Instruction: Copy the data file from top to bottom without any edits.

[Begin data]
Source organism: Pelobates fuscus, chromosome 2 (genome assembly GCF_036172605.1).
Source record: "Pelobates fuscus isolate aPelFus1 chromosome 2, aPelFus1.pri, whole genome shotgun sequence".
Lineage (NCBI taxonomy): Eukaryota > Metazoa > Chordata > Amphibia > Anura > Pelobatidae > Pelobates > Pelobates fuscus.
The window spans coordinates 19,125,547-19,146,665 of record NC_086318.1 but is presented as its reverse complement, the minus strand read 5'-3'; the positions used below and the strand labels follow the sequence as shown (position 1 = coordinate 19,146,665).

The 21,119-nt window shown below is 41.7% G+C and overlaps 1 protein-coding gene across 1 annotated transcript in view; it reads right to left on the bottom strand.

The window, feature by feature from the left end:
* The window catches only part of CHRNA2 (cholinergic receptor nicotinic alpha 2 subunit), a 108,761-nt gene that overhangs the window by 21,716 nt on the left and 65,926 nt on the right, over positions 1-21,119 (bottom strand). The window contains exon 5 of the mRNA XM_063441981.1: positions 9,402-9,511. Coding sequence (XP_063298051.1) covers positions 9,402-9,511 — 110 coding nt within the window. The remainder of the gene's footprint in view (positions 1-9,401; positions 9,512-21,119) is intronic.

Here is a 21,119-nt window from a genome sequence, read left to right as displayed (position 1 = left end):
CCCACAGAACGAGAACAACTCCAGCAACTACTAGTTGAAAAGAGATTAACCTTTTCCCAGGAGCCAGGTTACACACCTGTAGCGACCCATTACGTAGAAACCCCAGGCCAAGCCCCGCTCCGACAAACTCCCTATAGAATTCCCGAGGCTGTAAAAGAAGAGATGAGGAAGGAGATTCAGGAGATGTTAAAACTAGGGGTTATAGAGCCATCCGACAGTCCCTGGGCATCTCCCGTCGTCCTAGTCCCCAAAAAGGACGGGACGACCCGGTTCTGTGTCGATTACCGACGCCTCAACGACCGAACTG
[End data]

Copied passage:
Source organism: Pelobates fuscus, chromosome 2 (genome assembly GCF_036172605.1).
Source record: "Pelobates fuscus isolate aPelFus1 chromosome 2, aPelFus1.pri, whole genome shotgun sequence".
Lineage (NCBI taxonomy): Eukaryota > Metazoa > Chordata > Amphibia > Anura > Pelobatidae > Pelobates > Pelobates fuscus.
The window spans coordinates 19,125,547-19,146,665 of record NC_086318.1 but is presented as its reverse complement, the minus strand read 5'-3'; the positions used below and the strand labels follow the sequence as shown (position 1 = coordinate 19,146,665).

The 21,119-nt window shown below is 41.7% G+C and overlaps 1 protein-coding gene across 1 annotated transcript in view; it reads right to left on the bottom strand.

The window, feature by feature from the left end:
* The window catches only part of CHRNA2 (cholinergic receptor nicotinic alpha 2 subunit), a 108,761-nt gene that overhangs the window by 21,716 nt on the left and 65,926 nt on the right, over positions 1-21,119 (bottom strand). The window contains exon 5 of the mRNA XM_063441981.1: positions 9,402-9,511. Coding sequence (XP_063298051.1) covers positions 9,402-9,511 — 110 coding nt within the window. The remainder of the gene's footprint in view (positions 1-9,401; positions 9,512-21,119) is intronic.

Here is a 21,119-nt window from a genome sequence, read left to right as displayed (position 1 = left end):
CCCACAGAACGAGAACAACTCCAGCAACTACTAGTTGAAAAGAGATTAACCTTTTCCCAGGAGCCAGGTTACACACCTGTAGCGACCCATTACGTAGAAACCCCAGGCCAAGCCCCGCTCCGACAAACTCCCTATAGAATTCCCGAGGCTGTAAAAGAAGAGATGAGGAAGGAGATTCAGGAGATGTTAAAACTAGGGGTTATAGAGCCATCCGACAGTCCCTGGGCATCTCCCGTCGTCCTAGTCCCCAAAAAGGACGGGACGACCCGGTTCTGTGTCGATTACCGACGCCTCAACGACCGAACTG